Every time you refinance your VA loan, you pay a funding fee. This fee goes directly to the VA and is how they continue to remain a self-funded program. Without the funding fee, the VA would have to rely on the taxpayers’ money to offer the program.
But do you qualify for an exemption? Certain borrowers do, find out if you are one of them.
How Much is the Funding Fee?
First, it helps to know how much you will pay for a VA funding fee. When you bought the home, you paid either 2.15% of the purchase price or 2.4% of the purchase price depending on your military status. Regular military members pay 2.15% and members of the National Guard or Reserves pay 2.4% of the loan amount.
When you refinance with the VA Interest Rate Reduction Refinance Loan, you are able to save on that funding fee, though. The VA lowers the fee to just 0.5% of the loan amount for all veterans.
What Does the Funding Fee Do?
The funding fee is what the VA uses to offer the guaranty to lenders. For each eligible veteran, the VA guarantees the lender that they will pay them back a portion of the loan if the borrower defaults. The VA guarantees 25% of the loan amount, which is usually much more than any borrower would put down on a home, so it’s a win-win for lenders and borrowers.
You only pay the VA funding fee one time and that’s at the closing. There isn’t any monthly mortgage insurance or any other miscellaneous fees that the VA requires. If you decide to, you can roll the funding fee into your loan, but then you’ll pay interest on the fee for the next 30 years.
Who Doesn’t Pay the VA IRRRL Funding Fee?
Even though it’s only 0.5% of your loan amount, the funding fee is still a decent cost. Let’s say you borrow $200,000. You would pay $1,000 for the funding fee. What if you could get around that fee? Some borrowers are able to and it’s those veterans that were disabled while in the military or as a result of the military.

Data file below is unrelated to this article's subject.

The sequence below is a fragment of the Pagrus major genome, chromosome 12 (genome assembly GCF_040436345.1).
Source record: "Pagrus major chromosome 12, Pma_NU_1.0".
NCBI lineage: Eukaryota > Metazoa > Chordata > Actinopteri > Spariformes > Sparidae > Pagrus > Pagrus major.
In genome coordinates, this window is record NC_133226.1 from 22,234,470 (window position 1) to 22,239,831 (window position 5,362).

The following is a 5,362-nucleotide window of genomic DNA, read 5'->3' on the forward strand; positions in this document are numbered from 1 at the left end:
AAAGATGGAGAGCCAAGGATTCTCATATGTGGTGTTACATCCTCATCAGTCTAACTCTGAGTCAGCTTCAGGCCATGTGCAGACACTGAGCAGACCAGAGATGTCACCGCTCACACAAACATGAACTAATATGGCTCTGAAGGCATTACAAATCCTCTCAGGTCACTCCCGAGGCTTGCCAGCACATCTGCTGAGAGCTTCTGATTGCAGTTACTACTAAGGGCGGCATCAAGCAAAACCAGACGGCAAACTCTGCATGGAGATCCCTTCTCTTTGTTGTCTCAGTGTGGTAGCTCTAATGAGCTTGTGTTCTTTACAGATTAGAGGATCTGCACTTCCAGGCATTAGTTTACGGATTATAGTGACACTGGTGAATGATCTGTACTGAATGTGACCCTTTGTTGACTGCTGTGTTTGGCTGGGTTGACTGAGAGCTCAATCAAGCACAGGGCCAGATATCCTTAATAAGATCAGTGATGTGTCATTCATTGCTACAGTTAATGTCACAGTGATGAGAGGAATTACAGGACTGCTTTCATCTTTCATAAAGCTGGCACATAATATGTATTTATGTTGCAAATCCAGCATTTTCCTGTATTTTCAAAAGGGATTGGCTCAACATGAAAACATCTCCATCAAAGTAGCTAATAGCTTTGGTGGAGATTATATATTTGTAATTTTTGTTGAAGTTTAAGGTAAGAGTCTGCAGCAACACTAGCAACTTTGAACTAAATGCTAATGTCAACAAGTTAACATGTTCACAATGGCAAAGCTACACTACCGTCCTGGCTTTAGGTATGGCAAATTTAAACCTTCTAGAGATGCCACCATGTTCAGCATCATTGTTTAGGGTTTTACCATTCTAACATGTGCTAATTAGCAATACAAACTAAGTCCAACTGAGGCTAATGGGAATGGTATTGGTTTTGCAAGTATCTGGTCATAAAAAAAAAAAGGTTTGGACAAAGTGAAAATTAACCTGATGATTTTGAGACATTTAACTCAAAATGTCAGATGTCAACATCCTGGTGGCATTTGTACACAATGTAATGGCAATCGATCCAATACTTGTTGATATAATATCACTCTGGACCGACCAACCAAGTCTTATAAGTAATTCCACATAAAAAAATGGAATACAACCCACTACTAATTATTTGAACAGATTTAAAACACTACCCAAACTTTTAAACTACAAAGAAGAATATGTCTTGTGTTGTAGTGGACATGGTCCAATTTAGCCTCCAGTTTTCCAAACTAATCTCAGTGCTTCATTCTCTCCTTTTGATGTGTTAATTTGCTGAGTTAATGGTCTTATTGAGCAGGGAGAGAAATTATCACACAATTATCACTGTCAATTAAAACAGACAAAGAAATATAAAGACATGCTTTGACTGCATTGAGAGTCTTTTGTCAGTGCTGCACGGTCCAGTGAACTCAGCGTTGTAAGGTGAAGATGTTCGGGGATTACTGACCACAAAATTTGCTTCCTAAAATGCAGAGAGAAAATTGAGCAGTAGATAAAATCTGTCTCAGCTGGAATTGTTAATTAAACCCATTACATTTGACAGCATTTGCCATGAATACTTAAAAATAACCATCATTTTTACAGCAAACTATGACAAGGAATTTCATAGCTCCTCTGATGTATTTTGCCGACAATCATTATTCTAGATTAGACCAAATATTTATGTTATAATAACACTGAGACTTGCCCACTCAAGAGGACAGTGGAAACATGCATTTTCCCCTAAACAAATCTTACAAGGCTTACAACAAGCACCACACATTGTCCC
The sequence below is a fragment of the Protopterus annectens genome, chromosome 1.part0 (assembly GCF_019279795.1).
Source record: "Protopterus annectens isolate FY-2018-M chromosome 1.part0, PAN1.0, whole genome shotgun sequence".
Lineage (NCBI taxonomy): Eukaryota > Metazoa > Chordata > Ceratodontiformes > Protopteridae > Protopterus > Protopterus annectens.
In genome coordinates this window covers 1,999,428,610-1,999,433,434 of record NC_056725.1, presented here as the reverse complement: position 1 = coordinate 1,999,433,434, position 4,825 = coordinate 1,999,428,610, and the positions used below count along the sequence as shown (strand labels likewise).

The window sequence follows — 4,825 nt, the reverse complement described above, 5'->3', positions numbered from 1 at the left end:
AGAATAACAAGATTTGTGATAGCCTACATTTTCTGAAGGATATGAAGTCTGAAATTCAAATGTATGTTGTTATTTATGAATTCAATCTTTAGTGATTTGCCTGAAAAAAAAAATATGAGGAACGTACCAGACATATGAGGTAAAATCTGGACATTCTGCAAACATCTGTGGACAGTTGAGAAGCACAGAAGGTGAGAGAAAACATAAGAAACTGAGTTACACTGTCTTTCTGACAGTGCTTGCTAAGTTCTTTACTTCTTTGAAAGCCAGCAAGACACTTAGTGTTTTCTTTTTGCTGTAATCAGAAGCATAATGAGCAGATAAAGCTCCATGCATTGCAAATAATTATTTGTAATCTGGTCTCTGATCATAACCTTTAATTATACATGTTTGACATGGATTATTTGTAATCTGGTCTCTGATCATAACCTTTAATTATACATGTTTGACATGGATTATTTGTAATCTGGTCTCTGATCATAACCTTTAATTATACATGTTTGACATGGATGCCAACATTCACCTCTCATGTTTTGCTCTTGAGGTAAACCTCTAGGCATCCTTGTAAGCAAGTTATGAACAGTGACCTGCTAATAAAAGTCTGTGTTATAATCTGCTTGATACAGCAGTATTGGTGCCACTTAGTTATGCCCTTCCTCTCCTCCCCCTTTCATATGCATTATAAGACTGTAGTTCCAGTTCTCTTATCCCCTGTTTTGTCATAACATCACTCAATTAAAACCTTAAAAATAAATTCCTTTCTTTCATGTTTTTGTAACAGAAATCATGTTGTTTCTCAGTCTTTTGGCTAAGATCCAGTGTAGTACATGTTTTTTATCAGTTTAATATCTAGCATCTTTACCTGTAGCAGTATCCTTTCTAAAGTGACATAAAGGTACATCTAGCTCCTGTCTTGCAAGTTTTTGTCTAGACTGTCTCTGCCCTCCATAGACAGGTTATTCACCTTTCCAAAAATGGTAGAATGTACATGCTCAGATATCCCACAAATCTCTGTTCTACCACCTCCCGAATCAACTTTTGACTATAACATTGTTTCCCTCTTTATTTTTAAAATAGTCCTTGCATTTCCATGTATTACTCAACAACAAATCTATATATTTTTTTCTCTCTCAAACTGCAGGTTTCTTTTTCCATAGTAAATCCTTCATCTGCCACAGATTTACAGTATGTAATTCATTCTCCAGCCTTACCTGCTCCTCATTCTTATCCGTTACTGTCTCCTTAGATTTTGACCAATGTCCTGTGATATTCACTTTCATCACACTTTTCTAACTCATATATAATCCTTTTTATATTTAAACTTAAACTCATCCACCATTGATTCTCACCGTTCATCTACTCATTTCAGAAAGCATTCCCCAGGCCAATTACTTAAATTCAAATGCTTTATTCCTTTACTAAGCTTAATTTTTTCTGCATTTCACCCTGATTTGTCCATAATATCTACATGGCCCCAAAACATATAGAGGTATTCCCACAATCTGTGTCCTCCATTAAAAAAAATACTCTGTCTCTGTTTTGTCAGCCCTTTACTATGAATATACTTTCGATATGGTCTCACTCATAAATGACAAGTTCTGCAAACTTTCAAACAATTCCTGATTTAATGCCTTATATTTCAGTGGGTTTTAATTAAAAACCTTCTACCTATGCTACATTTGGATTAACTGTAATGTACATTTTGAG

You will know if you are exempt from the fee as it will show on your Certificate of Entitlement. The VA has to render you disabled and pay you disability pay as a result. Almost 1/3 of veterans have this status, which means they are exempt from the funding fee.
You will be exempt from the fee if you meet any of the following:
- You currently receive disability pay from the VA
- You are eligible for disability pay but collect retirement pay instead
- You were rendered disabled, but have yet to receive your payments
One more group that is exempt from the VA funding fee is any widowed survivors of members of the military. If your spouse died while on active duty or as a result of his service, you are exempt from the funding fee as well.
Paying the Funding Fee Before Finding out Your Disability Rating
In some cases, veterans know they are disabled, but have yet to receive official word from the VA on their rating. If you can’t put your closing off, you’ll have to pay the funding fee. When the VA provides your disability rating, you can get a refund of the amount you paid.
The lender must make sure of two things:
- You are officially labeled disabled by the VA
- You were labeled disabled prior to your closing date
The VA may send out your documents after you close, but they make the disability rating date retroactive to when it actually happened. This means that if your disability date is before the closing date, the VA will give you a refund of your VA funding fee.
The VA will refund your funding fee the way that you paid it. If you paid cash at the closing, you’ll receive a check in the mail from the VA. If you wrapped the fee into your loan, the VA will credit your principal balance the amount that you paid for the funding fee.
If you are exempt from the VA funding fee, you stand to save some money on your VA refinance. If you aren’t exempt, you will have to pay the fee, which is reduced from when you bought a home. The VA IRRRL can be a great way to save money overall, helping you to get ahead financially.